Supreme Court Decides CTS Corp. vs. Waldburger

States’ statutes of limitations comes under question.

This week, the U.S. Supreme Court issued an opinion in the case of CTS Corp. vs. Waldburger. The decision dealt with whether the federal Superfund law’s statute of limitations trumps North Carolina’s statute of repose. In an uncharacteristically short opinion, the court held that it does not.

Defendant CTS’s contaminated property which it sold and which was then resold to the plaintiffs. The plaintiffs sued under the federal Comprehensive Environmental Response, Compensation and Liability Act (the Superfund statute or CERCLA).   CERCLA’s statute of limitations states that if there is a state statute of limitations that begins to run before the federal limitations period begins, then the typically long federal period (which includes a provision that does not “start the clock” until the wrong was “discovered”) to bring suit  governs.

North Carolina has what’s called a “statute of repose” which, in this case, lapsed in 1997, 14 years before the plaintiffs discovered their injuries and filed suit.

It is easy to miss the difference between statutes of limitations and repose. Both relate to the passage of time and barring of lawsuits. A statute of limitation runs from when a plaintiff is injured (or in some cases, when the plaintiff discovers the injury) – when the claim “accrues” and is intended to spur plaintiffs to not sleep on their claims.

A statute of repose, on the other hand, puts an outer limit on the right to bring a civil action which is calculated from the date of the last culpable act or omission by the defendant. A statute of repose can expire before the plaintiff has been injured. Its goal is not intended to spur lawsuits but to give defendants certainty as to when they cannot be sued.  A statute of limitations may be tolled by defendant wrongdoing, while a statute of repose may not.

The Supreme Court decided that where Congress repeatedly said “statute of limitations” that’s what it meant and held that the North Carolina statute of repose applied to bar the suit.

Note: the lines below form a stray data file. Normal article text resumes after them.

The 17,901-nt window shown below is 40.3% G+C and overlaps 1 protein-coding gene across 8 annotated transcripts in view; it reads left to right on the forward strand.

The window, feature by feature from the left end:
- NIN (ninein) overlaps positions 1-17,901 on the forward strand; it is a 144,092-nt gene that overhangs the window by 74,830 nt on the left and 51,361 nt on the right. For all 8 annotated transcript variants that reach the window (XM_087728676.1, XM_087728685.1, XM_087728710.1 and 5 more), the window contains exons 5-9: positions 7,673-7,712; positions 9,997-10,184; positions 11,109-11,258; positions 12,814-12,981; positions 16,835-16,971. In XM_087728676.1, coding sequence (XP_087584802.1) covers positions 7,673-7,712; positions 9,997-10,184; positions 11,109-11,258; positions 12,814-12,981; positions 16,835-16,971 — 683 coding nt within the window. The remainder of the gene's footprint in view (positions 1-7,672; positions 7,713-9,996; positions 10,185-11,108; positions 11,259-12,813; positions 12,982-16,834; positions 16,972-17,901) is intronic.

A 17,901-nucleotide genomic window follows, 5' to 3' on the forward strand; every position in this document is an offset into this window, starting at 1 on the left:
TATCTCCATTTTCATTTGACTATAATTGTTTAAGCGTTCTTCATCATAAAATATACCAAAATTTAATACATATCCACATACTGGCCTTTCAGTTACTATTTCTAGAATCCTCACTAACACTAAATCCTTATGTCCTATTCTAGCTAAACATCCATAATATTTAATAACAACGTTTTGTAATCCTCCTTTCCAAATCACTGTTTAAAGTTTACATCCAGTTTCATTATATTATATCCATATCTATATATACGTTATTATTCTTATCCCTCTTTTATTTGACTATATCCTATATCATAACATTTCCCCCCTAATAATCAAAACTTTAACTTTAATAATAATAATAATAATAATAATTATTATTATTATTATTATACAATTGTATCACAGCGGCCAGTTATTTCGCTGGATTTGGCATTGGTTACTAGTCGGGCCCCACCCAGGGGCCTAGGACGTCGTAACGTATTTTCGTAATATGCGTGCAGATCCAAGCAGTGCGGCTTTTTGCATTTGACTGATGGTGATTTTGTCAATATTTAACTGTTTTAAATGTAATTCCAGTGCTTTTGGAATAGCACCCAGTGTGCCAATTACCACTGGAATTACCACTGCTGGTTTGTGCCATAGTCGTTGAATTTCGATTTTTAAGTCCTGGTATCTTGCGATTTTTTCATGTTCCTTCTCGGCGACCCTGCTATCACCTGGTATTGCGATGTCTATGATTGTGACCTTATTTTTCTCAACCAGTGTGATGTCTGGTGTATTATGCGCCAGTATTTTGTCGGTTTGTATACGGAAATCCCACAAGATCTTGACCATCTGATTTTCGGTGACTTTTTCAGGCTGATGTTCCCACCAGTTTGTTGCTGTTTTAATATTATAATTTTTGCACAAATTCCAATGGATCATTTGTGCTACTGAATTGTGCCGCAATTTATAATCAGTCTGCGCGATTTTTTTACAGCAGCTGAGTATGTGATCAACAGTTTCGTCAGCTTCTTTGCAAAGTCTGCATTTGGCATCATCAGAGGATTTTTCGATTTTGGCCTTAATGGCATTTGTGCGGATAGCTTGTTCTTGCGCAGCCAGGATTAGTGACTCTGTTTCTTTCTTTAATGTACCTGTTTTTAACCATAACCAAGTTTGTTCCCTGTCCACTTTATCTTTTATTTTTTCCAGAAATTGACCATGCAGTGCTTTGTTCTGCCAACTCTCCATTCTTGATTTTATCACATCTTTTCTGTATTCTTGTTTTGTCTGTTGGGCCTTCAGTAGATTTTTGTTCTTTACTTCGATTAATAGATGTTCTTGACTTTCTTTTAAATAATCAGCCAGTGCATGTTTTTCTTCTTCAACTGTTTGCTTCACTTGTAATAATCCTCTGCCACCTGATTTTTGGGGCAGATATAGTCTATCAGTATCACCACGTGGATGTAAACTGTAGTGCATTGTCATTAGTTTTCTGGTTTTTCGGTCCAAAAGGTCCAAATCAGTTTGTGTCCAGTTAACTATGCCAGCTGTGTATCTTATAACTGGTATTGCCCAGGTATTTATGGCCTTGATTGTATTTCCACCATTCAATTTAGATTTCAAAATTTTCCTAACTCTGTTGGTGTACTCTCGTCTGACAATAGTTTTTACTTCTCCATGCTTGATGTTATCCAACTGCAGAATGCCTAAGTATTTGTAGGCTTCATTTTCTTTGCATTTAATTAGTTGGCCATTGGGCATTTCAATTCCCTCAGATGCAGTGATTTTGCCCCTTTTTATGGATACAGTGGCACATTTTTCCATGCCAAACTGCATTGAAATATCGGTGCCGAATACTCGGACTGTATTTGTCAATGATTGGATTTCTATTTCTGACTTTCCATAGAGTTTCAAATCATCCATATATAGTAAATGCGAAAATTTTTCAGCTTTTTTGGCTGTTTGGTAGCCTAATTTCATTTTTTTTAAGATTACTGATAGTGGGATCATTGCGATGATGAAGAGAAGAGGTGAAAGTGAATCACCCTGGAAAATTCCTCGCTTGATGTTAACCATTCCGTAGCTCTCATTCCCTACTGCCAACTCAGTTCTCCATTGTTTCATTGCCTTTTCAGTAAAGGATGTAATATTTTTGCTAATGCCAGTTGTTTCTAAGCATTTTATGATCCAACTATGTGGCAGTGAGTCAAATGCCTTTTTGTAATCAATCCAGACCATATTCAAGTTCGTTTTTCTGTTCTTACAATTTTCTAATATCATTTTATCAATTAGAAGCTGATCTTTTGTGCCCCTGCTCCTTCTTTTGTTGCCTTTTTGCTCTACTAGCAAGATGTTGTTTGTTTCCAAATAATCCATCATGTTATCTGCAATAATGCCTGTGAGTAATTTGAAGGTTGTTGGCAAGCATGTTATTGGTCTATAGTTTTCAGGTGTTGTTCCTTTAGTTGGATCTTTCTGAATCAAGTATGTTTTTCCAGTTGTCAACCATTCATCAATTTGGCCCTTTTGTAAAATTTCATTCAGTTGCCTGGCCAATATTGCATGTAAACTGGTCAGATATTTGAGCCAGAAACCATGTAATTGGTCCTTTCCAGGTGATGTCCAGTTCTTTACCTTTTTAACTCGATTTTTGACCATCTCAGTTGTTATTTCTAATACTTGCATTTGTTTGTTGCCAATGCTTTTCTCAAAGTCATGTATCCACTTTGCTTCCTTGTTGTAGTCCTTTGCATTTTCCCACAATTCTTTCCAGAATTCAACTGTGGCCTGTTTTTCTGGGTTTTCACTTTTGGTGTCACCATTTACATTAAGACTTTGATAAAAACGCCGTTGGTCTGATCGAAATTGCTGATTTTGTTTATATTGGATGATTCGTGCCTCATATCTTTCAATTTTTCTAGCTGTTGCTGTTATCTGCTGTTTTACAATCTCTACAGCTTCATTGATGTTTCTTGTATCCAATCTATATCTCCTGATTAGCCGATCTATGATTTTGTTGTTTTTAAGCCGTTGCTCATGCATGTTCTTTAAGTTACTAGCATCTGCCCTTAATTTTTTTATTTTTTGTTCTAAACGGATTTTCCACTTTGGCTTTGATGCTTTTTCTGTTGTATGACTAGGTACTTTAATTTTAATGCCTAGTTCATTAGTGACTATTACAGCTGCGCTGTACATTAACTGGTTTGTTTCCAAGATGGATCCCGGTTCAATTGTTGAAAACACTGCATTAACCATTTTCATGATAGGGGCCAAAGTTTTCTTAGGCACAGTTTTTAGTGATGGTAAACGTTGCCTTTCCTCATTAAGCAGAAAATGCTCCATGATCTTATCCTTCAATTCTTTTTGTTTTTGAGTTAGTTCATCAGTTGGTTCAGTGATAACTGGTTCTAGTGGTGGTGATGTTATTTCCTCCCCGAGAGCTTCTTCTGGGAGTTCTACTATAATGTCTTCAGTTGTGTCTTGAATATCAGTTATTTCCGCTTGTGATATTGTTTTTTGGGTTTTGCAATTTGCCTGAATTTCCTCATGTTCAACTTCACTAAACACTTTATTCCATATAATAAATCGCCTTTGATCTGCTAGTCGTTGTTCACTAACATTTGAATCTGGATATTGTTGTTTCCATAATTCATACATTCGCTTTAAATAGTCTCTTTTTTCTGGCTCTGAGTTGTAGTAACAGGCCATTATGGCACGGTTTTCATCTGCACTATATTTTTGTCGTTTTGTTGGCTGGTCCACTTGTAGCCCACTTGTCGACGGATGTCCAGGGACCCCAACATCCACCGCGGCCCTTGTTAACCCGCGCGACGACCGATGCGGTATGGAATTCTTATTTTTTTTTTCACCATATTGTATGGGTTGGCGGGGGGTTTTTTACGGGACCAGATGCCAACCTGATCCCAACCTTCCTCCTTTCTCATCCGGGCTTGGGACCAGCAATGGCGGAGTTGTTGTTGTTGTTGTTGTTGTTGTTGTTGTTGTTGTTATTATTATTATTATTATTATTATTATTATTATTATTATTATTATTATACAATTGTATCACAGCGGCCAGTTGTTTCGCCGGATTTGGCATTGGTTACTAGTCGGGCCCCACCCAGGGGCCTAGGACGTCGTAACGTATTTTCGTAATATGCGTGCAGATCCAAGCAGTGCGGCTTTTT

Michigan’s statute of limitations (Part 201) for recovery of response activity costs and natural resources damages parallels CERCLA and is within six years of initiation of the remedial action or for recovery of response activity costs either during the response activity or within three years after completion of all response activity and so a claim under Michigan’s Part 201 will not likely be impacted by this decision. However, claims for personal injury, nuisance, trespass, negligence or other common law theories might be.

For example, a negligence claim has a statute of limitation of three years which accrues and begins to run when the wrong was done, regardless of the time when damage results. In 2007, the Michigan Supreme Court, in Trentadue vs. Buckler Automatic Lawn Sprinkler Co., held that Michigan did not have a “discovery rule” to toll the statute of limitations in personal injury cases except in a few very narrow circumstances specifically spelled out by the Legislature. That may make the federal discovery rule all the more important in cases with tort claims.

Will states amend their environmental laws to include statutes of repose to avoid the federal discovery rule and longer statute of limitations for environmental and personal injury claims? Perhaps, but given the length of time Michigan has had its statute of limitations, that seems unlikely to me.